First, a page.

too $hort: never trust a man with a dollar sign in his name

rapper too $hort remained true to his pimp persona when he was solicited to give “fatherly” advice during a xxl interview last week.  in the interview, which has since been removed from the magazine’s website, he gave little boys insight into how to sexually assault their female classmates:

“when you get to late middle school, early high school and you start feeling a certain way about the girls… i’m gonna tell you a couple tricks…lot of the boys are going to be running around trying to get kisses from the girls…we’re going way past that. i’m taking you to the hole.”

it gets worse:

“you push her up against the wall…take your finger and put a little spit on it and you stick your finger in her underwear and you rub it on there and watch what happens.”

     many people, rightfully so, are upset that xxl allowed this detailed rape scenario to be filmed and posted to its website.  the magazine’s female editor, vanessa satten, has since apologized, claiming it “goes against her value system.” *side eye* i hate to sound condescending, but ms. satten’s value system is up for debate–she heads a magazine that persistently objectifies black and brown women.  oh, now you got values?
     it’s black women’s objectification that makes too $hort’s advice to young boys typical and predictable.  as the dollar sign in his name connotes, too $hort has based his career on glorifying pimp culture, disrespecting women, and promoting sexual deviance. when researching his lyrics, i realized they were so explicit until they can’t be posted.  i’m ashamed to know this type of hyper-misogyny is present in the black community.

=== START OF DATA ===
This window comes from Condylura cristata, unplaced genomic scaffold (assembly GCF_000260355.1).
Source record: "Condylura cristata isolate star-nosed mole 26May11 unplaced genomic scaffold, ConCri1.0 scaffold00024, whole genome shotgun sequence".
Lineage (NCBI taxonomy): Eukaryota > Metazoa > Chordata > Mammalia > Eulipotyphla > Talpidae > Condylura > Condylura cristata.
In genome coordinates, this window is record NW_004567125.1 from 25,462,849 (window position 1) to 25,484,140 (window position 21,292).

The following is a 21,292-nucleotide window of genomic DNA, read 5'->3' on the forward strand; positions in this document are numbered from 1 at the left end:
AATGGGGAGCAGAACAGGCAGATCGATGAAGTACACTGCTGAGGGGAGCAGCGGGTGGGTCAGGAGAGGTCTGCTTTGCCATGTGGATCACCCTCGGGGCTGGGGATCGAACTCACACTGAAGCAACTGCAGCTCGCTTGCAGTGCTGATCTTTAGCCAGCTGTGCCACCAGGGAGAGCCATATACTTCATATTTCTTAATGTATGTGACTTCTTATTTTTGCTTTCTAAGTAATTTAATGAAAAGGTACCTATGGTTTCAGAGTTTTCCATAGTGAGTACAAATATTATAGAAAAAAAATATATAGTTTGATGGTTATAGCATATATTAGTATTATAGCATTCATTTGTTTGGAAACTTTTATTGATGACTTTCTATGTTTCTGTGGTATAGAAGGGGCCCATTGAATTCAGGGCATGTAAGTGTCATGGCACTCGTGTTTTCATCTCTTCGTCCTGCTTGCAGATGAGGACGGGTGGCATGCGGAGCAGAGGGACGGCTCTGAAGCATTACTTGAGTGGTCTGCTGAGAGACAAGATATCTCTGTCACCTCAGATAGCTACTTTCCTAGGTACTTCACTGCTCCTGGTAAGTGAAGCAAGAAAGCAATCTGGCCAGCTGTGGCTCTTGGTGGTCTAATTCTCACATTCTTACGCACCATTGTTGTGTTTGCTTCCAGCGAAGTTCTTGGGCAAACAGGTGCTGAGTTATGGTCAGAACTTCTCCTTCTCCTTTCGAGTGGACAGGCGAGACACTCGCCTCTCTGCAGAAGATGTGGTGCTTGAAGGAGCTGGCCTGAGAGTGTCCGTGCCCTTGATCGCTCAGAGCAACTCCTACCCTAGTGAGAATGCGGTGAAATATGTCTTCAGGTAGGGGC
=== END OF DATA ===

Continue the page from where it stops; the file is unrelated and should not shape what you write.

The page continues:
only a people grappling with self-hatred could ever justify possessing a culture that includes the type of vulgarity and disrespect too $hort’s songs spew.  i’m not absolved from this criticism, as i remember many late nights dancing in clubs to “shake that monkey.”  however, as i write this post, i can’t think of one popular white artist who speaks about women in a similar fashion.  i’m not implying that white men aren’t sexist, but i believe slavery and structural racism have created a type of acute sexism in the black community that is both pervasive and parasitic.  the cruelest part is that we don’t deal with it. it’s neatly swept under the rug, right beside oj’s murder of nicole brown simpson and r. kelly’s child molestation.
     rappers like too $hort have grandmothers, mothers, sisters, aunts, wives, daughters–women in their lives who they love and admire enough to protect from misogynistic rhetoric.  why am i so different?
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